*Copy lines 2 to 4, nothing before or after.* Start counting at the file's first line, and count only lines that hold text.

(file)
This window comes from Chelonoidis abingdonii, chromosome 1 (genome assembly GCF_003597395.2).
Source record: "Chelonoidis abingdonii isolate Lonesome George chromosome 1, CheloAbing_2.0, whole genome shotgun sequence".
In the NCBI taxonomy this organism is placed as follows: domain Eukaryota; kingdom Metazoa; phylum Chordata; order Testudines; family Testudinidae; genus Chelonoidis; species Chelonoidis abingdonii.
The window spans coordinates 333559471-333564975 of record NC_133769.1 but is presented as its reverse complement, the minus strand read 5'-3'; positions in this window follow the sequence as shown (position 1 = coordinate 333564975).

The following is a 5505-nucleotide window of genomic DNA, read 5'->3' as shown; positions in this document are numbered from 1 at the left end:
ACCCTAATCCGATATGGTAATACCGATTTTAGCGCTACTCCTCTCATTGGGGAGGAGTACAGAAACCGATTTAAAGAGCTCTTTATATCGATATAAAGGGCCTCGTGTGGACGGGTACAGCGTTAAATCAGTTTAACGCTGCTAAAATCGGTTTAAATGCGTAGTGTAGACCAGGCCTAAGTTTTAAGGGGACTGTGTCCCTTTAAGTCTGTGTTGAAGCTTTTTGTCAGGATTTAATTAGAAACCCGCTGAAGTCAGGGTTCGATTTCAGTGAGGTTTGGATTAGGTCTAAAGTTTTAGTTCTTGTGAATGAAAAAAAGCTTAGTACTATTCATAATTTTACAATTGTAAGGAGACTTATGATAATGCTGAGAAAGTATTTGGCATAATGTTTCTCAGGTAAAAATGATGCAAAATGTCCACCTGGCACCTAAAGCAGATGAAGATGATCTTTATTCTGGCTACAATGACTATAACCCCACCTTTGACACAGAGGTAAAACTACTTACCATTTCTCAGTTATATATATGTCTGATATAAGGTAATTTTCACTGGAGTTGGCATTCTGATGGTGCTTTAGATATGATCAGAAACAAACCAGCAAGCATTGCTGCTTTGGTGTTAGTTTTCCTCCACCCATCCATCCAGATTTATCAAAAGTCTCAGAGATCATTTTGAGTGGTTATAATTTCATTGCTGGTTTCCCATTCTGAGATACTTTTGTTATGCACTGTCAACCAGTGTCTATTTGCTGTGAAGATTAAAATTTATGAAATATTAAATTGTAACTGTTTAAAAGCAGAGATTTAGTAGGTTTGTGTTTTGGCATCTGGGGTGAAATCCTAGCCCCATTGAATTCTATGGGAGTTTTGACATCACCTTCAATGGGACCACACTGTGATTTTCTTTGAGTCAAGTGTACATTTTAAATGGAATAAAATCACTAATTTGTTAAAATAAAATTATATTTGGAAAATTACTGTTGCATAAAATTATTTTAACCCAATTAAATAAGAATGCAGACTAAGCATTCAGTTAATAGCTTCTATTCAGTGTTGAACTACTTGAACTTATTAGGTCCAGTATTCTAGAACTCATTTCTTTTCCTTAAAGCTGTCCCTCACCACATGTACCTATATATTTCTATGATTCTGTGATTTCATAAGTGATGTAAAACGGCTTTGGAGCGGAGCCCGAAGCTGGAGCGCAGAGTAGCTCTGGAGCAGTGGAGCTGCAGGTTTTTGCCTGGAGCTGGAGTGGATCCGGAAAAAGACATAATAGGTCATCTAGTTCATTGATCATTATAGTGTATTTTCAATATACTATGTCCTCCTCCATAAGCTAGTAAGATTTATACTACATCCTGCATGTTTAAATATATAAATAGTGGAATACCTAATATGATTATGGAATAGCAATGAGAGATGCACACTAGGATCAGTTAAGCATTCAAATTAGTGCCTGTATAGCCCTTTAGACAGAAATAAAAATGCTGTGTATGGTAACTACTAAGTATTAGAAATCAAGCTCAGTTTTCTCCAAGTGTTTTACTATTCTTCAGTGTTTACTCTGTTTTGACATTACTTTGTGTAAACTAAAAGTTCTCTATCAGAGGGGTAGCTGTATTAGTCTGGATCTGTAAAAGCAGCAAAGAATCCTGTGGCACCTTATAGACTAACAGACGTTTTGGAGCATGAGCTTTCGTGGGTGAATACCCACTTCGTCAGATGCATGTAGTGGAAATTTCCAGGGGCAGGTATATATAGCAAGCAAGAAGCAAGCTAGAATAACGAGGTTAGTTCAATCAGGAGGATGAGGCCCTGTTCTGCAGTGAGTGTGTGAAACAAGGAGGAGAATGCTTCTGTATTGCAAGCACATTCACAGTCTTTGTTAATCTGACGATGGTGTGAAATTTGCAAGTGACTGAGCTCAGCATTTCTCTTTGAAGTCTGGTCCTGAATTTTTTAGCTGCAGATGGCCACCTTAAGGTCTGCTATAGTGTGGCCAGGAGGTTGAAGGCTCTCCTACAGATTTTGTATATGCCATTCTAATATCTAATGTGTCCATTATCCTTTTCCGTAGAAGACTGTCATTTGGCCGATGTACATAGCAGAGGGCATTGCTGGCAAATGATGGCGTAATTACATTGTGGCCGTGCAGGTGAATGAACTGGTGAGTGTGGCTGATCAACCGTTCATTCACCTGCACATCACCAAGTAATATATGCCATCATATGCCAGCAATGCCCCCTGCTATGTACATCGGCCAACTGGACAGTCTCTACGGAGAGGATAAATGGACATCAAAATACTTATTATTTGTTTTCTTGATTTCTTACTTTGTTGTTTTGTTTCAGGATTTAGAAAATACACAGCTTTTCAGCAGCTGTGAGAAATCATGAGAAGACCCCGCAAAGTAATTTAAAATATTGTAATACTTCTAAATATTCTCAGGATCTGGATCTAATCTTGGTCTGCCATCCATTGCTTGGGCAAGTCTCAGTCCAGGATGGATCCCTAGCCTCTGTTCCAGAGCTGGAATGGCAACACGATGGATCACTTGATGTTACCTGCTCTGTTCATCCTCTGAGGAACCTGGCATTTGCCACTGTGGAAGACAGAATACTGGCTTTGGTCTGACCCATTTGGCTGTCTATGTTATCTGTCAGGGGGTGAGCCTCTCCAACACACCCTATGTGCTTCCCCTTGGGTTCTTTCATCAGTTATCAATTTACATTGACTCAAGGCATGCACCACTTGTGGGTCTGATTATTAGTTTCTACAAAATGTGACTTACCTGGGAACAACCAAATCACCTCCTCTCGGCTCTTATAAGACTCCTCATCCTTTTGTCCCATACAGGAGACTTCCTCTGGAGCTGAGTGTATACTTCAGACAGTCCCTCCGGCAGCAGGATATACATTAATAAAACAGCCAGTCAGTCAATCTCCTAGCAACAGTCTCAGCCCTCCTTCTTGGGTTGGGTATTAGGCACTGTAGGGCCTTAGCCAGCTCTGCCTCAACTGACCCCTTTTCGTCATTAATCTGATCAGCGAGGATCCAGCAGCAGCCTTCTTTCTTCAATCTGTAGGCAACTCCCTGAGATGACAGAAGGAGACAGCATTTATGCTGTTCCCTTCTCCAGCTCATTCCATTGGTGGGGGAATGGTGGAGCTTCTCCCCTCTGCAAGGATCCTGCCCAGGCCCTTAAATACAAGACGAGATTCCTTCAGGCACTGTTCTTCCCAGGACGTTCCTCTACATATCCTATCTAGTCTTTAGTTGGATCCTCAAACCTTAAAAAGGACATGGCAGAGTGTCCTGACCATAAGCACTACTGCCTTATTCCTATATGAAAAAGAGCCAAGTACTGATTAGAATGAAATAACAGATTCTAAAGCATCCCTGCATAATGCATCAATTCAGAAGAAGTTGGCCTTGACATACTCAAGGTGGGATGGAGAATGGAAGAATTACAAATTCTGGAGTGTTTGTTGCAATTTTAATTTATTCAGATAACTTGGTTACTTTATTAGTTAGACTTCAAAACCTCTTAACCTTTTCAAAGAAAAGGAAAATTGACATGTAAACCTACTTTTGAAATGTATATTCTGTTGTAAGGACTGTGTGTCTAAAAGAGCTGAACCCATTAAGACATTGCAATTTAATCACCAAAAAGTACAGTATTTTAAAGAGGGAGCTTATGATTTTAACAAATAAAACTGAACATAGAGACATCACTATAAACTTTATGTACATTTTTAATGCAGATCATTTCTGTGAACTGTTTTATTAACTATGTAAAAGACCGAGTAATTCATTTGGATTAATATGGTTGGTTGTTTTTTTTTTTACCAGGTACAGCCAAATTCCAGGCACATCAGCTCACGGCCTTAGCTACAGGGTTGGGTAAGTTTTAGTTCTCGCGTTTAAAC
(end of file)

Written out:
Source record: "Chelonoidis abingdonii isolate Lonesome George chromosome 1, CheloAbing_2.0, whole genome shotgun sequence".
In the NCBI taxonomy this organism is placed as follows: domain Eukaryota; kingdom Metazoa; phylum Chordata; order Testudines; family Testudinidae; genus Chelonoidis; species Chelonoidis abingdonii.
The window spans coordinates 333559471-333564975 of record NC_133769.1 but is presented as its reverse complement, the minus strand read 5'-3'; positions in this window follow the sequence as shown (position 1 = coordinate 333564975).